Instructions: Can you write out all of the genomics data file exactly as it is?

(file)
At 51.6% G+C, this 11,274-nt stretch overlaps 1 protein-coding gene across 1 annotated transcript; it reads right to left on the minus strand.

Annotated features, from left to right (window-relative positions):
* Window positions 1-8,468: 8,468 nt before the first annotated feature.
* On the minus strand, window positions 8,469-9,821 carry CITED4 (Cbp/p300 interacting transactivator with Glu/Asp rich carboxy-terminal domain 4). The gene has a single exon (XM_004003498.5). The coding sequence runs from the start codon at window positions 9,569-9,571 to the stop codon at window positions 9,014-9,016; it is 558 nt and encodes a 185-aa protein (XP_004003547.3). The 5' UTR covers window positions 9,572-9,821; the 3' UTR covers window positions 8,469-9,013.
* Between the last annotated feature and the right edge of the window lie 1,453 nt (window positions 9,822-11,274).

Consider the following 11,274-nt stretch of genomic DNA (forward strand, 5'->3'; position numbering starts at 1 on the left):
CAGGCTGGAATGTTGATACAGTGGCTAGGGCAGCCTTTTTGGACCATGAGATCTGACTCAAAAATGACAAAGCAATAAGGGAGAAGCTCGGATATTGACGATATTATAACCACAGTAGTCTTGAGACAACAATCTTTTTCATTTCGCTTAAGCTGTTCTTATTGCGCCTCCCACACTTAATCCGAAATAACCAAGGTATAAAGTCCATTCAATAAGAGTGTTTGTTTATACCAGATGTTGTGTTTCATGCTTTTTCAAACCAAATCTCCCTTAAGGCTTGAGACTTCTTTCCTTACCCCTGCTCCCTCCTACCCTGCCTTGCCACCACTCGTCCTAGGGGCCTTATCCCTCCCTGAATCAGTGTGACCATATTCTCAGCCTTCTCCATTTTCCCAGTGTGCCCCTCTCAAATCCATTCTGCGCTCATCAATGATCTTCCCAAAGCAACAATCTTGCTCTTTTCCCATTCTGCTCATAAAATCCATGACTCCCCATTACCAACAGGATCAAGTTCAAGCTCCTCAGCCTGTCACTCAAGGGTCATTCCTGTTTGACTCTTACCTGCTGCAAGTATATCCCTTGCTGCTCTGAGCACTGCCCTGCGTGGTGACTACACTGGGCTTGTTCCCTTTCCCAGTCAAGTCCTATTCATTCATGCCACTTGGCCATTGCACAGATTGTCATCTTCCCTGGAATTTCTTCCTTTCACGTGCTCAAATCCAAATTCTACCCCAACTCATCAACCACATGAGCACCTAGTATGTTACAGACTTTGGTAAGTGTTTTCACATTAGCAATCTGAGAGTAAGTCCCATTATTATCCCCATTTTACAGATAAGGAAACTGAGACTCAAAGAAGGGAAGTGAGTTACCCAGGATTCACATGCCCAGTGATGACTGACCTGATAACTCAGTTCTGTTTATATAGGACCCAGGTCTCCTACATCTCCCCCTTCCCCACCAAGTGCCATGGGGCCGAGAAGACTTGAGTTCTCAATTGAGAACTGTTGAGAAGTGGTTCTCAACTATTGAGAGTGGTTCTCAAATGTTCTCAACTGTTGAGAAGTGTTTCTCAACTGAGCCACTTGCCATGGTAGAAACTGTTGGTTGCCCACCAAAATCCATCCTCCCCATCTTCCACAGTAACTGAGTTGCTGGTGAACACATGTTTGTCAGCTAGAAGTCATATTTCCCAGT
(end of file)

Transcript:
At 51.6% G+C, this 11,274-nt stretch overlaps 1 protein-coding gene across 1 annotated transcript; it reads right to left on the minus strand.

Annotated features, from left to right (window-relative positions):
* Window positions 1-8,468: 8,468 nt before the first annotated feature.
* On the minus strand, window positions 8,469-9,821 carry CITED4 (Cbp/p300 interacting transactivator with Glu/Asp rich carboxy-terminal domain 4). The gene has a single exon (XM_004003498.5). The coding sequence runs from the start codon at window positions 9,569-9,571 to the stop codon at window positions 9,014-9,016; it is 558 nt and encodes a 185-aa protein (XP_004003547.3). The 5' UTR covers window positions 9,572-9,821; the 3' UTR covers window positions 8,469-9,013.
* Between the last annotated feature and the right edge of the window lie 1,453 nt (window positions 9,822-11,274).

Consider the following 11,274-nt stretch of genomic DNA (forward strand, 5'->3'; position numbering starts at 1 on the left):
CAGGCTGGAATGTTGATACAGTGGCTAGGGCAGCCTTTTTGGACCATGAGATCTGACTCAAAAATGACAAAGCAATAAGGGAGAAGCTCGGATATTGACGATATTATAACCACAGTAGTCTTGAGACAACAATCTTTTTCATTTCGCTTAAGCTGTTCTTATTGCGCCTCCCACACTTAATCCGAAATAACCAAGGTATAAAGTCCATTCAATAAGAGTGTTTGTTTATACCAGATGTTGTGTTTCATGCTTTTTCAAACCAAATCTCCCTTAAGGCTTGAGACTTCTTTCCTTACCCCTGCTCCCTCCTACCCTGCCTTGCCACCACTCGTCCTAGGGGCCTTATCCCTCCCTGAATCAGTGTGACCATATTCTCAGCCTTCTCCATTTTCCCAGTGTGCCCCTCTCAAATCCATTCTGCGCTCATCAATGATCTTCCCAAAGCAACAATCTTGCTCTTTTCCCATTCTGCTCATAAAATCCATGACTCCCCATTACCAACAGGATCAAGTTCAAGCTCCTCAGCCTGTCACTCAAGGGTCATTCCTGTTTGACTCTTACCTGCTGCAAGTATATCCCTTGCTGCTCTGAGCACTGCCCTGCGTGGTGACTACACTGGGCTTGTTCCCTTTCCCAGTCAAGTCCTATTCATTCATGCCACTTGGCCATTGCACAGATTGTCATCTTCCCTGGAATTTCTTCCTTTCACGTGCTCAAATCCAAATTCTACCCCAACTCATCAACCACATGAGCACCTAGTATGTTACAGACTTTGGTAAGTGTTTTCACATTAGCAATCTGAGAGTAAGTCCCATTATTATCCCCATTTTACAGATAAGGAAACTGAGACTCAAAGAAGGGAAGTGAGTTACCCAGGATTCACATGCCCAGTGATGACTGACCTGATAACTCAGTTCTGTTTATATAGGACCCAGGTCTCCTACATCTCCCCCTTCCCCACCAAGTGCCATGGGGCCGAGAAGACTTGAGTTCTCAATTGAGAACTGTTGAGAAGTGGTTCTCAACTATTGAGAGTGGTTCTCAAATGTTCTCAACTGTTGAGAAGTGTTTCTCAACTGAGCCACTTGCCATGGTAGAAACTGTTGGTTGCCCACCAAAATCCATCCTCCCCATCTTCCACAGTAACTGAGTTGCTGGTGAACACATGTTTGTCAGCTAGAAGTCATATTTCCCAGT